Connie Maxwell Children’s Home has established a strong reputation for excellent residential care of children, rehabilitation of broken families, and ongoing efforts in life skill education. The Duke Endowment’s most recent award to Connie Maxwell comes as a result of its relationship with the institution, and recognizes how a successful legacy can pave the way for new resources to reach hurting children and families in South Carolina.

Since its founding in 1892, Connie Maxwell’s mission has been to meet the physical, emotional, and spiritual needs of children. Current data reflects that, at any given time, roughly 4,000 children are active in the foster care system in South Carolina. Connie Maxwell is already active in recruiting, training, and supporting foster families, as well as the children in their care. Now, through this $350,000 endowment award, more children can be reached through its foster care services.

According to Tim Duncan, vice president for programs, recent federal legislation prevents children of a certain age in DSS custody to be placed in a residential setting. However, through foster care services, Connie Maxwell can serve these children. “We feel that reaching as many children as we can is God’s task for us. This allows us to diversify without taking away from our heritage in residential care. Adding more services for more children is our duty,” he says.

Duncan says the grant idea was born out of a simple conversation with the Duke Endowment, as they discussed areas of critical need and their shared commitment. Because of the twenty-year relationship between the two institutions, Duncan believes the endowment understands Connie Maxwell’s ability to be diverse while staying strong to its mission.

Paula Reed has served as Connie Maxwell’s foster care coordinator since July 2017, and looks forward to the ways this grant will expand her ministry scope over the next three years. “We have two new staff members responsible for training new and existing foster parents in the ARC Reflections model, recruiting new foster parents, and increasing the support for our families,” Reed says.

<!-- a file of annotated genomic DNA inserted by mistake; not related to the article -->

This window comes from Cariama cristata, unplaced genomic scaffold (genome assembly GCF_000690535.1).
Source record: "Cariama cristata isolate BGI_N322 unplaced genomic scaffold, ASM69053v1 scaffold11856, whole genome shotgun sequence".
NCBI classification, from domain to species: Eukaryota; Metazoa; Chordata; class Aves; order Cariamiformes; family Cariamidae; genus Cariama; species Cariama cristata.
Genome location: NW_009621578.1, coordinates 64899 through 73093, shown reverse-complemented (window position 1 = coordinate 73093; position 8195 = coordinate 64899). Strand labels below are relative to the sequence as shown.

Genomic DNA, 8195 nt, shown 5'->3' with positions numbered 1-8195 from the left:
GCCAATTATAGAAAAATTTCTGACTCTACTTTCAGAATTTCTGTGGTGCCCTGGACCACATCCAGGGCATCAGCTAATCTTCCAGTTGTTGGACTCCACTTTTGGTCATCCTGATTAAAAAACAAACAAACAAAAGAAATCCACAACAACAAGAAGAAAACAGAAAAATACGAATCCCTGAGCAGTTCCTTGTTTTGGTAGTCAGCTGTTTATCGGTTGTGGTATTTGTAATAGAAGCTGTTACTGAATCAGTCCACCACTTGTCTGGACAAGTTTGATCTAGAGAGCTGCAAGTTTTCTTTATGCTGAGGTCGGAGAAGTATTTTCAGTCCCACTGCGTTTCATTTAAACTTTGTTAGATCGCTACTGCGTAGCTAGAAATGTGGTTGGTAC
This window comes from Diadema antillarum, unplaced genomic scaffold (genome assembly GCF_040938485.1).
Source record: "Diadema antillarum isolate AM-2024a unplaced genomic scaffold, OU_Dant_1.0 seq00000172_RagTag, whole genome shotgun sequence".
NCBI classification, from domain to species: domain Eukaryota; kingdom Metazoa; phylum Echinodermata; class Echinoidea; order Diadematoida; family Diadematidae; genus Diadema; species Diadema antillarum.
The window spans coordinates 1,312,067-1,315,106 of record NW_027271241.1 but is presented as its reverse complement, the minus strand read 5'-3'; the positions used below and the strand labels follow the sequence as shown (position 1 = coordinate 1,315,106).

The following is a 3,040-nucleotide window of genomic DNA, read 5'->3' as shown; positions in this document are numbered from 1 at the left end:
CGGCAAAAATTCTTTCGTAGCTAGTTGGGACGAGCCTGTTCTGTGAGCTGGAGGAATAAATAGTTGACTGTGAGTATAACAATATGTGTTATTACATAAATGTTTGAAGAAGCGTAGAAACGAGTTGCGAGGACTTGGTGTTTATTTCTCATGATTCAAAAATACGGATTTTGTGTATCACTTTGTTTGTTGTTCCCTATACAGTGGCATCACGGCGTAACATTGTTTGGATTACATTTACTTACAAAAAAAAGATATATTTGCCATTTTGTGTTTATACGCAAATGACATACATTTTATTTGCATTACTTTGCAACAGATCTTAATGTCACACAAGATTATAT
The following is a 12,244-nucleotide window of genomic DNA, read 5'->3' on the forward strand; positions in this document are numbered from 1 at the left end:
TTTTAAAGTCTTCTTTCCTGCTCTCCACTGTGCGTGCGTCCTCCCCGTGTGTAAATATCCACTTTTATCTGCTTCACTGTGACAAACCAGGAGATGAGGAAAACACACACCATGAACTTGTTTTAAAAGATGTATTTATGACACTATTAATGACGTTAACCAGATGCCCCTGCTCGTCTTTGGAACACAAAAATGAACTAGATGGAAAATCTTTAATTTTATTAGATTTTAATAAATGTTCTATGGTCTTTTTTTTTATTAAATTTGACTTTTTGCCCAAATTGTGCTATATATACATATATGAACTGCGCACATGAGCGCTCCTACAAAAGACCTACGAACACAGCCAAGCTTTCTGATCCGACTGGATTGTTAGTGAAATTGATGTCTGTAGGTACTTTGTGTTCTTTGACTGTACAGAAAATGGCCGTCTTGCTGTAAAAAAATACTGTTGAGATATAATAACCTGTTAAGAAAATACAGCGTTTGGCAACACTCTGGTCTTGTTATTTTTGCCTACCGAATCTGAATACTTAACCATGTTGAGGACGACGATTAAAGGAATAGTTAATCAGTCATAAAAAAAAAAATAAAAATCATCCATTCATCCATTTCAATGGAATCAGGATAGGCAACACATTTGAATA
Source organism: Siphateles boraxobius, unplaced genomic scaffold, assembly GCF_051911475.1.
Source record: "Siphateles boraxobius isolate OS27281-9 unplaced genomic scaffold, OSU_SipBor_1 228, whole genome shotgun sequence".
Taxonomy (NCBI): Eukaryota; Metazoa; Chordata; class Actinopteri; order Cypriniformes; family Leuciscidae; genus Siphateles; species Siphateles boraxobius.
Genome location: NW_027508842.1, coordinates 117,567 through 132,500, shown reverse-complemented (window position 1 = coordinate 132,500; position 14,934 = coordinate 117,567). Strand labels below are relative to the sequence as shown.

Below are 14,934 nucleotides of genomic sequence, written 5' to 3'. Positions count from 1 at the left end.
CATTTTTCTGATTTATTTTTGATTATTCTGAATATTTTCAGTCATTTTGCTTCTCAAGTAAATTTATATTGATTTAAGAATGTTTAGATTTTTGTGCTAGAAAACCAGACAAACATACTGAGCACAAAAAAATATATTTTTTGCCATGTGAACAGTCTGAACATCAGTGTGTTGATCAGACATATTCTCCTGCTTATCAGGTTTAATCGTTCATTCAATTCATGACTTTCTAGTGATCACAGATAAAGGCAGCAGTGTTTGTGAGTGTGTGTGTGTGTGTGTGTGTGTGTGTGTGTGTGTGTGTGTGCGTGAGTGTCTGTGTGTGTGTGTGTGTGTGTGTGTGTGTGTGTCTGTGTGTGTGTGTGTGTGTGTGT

The ARC Reflections model is part of the grant assistance, and offers therapeutic resources to foster families and children working through traumatic situations. Presented in a flexible learning format, the material includes self-regulation, acceptance, and relationship-building tools. The curriculum is tailored to the type of programming Connie Maxwell seeks to offer.

“We strive to support our foster families in caring for the children who come to them. With ARC, we will be able to provide relevant trauma training for our foster families to use as a tool for promoting healing for the children in their care,” Reed says.

President Danny Nicholson says Connie Maxwell is proud to partner with the Duke Endowment. “We know that we are at the top in delivering child care because we have been so wonderful in our tradition of residential care. We continue to expand our services, because the world is changing. We want to be the best we can be in all the ways that we care for children, as we love and nurture them to be whole human beings made in the image of God. It’s the gospel’s call to give them a home like God gave each of us. That’s the passion moving Connie Maxwell forward,” Nicholson says.

“When people talk about foster care, I want to hear them say ‘Connie Maxwell’ during that conversation. I want all of the Baptist Churches in South Carolina to re-affirm their commitments to our children, and promote foster care again. There is so much we can do,” Reed says.

Submitted by Julia Bell

Submitted by Julia Bell